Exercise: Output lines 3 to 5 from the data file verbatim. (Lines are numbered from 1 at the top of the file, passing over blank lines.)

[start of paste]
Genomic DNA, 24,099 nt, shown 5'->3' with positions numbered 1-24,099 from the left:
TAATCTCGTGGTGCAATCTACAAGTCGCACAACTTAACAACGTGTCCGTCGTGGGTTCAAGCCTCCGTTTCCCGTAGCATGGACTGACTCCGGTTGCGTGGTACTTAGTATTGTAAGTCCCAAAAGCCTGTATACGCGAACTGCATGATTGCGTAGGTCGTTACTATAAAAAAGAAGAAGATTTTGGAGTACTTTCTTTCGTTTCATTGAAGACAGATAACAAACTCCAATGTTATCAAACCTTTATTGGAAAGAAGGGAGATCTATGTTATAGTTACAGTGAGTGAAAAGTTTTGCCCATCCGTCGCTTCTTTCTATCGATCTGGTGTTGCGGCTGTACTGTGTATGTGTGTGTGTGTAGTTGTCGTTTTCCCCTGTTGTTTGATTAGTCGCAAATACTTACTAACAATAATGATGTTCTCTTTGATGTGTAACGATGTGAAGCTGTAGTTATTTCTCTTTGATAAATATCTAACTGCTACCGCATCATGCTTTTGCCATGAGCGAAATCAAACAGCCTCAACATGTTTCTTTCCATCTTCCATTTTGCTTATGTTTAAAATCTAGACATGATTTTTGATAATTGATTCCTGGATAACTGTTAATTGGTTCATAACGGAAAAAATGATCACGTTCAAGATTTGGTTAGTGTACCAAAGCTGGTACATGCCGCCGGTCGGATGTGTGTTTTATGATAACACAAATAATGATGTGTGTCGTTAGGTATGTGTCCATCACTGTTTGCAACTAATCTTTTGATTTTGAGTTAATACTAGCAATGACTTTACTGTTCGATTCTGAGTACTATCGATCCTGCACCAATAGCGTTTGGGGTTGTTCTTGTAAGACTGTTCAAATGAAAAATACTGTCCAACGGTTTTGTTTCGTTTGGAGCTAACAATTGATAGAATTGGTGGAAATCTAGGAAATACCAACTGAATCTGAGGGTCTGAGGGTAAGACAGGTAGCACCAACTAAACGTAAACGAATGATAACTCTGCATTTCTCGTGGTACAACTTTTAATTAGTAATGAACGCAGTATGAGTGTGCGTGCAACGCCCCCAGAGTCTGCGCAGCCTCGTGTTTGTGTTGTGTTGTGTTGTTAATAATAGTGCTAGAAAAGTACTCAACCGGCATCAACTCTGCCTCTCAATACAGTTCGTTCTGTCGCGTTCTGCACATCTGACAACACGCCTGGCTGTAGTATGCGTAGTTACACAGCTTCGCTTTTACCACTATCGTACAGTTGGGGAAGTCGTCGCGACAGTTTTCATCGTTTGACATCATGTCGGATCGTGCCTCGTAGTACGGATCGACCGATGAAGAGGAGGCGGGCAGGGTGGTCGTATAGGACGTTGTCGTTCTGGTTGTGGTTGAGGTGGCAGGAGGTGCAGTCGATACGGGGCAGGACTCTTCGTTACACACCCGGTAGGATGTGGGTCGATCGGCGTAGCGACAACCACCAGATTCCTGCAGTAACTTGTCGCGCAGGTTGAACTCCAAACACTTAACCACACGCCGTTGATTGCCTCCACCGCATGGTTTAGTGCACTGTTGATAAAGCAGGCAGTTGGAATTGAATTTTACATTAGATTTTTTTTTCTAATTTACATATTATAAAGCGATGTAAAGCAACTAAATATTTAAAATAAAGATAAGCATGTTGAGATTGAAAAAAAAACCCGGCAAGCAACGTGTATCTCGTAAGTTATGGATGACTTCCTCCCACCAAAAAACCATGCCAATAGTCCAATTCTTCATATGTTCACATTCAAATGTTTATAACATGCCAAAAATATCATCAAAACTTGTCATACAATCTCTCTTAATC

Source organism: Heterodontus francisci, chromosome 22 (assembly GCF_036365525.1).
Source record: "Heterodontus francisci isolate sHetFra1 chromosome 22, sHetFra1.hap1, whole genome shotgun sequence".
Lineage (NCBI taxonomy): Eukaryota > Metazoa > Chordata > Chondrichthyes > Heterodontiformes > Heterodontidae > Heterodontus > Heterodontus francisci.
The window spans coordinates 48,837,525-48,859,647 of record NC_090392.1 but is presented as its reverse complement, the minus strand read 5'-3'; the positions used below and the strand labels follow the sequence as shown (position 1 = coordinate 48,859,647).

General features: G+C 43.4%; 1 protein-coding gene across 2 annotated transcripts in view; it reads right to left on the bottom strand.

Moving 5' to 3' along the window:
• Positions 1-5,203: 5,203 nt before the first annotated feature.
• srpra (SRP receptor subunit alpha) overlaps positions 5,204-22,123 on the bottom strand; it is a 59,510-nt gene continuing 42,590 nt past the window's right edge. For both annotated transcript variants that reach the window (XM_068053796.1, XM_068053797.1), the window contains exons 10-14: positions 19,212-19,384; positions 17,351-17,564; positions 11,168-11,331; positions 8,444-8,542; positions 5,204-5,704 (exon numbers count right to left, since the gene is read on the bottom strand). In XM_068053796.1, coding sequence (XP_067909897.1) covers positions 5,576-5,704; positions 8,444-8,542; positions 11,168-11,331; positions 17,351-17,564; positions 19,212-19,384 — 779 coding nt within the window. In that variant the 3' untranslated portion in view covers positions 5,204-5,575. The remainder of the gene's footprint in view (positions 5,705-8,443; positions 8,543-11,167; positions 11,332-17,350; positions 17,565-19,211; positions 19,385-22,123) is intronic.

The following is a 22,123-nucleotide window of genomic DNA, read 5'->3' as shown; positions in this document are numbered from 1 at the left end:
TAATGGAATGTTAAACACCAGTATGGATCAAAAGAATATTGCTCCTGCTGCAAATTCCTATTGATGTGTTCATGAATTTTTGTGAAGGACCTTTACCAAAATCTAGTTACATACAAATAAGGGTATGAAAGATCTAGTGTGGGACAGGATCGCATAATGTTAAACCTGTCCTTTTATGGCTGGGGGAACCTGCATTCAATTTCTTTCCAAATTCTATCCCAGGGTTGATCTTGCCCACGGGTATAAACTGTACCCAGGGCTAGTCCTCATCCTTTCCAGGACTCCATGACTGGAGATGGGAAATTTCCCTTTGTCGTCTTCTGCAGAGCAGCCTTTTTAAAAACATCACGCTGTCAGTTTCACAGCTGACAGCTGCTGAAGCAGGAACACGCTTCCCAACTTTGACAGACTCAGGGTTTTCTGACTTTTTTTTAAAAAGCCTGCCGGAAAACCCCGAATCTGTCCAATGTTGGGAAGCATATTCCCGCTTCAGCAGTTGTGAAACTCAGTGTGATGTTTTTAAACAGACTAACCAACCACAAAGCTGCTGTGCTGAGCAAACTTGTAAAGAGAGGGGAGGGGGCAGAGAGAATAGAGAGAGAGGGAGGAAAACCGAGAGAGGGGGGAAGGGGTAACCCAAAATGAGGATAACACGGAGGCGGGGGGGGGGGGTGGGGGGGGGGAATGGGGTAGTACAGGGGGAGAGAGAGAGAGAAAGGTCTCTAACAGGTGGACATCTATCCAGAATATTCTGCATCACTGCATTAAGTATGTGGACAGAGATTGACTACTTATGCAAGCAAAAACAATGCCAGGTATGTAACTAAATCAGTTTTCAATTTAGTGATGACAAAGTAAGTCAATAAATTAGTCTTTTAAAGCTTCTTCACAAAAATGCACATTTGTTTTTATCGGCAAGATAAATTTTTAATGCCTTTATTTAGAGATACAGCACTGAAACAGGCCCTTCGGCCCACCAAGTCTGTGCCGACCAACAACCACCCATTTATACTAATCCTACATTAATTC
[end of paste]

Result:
Source organism: Heterodontus francisci, chromosome 22 (assembly GCF_036365525.1).
Source record: "Heterodontus francisci isolate sHetFra1 chromosome 22, sHetFra1.hap1, whole genome shotgun sequence".
Lineage (NCBI taxonomy): Eukaryota > Metazoa > Chordata > Chondrichthyes > Heterodontiformes > Heterodontidae > Heterodontus > Heterodontus francisci.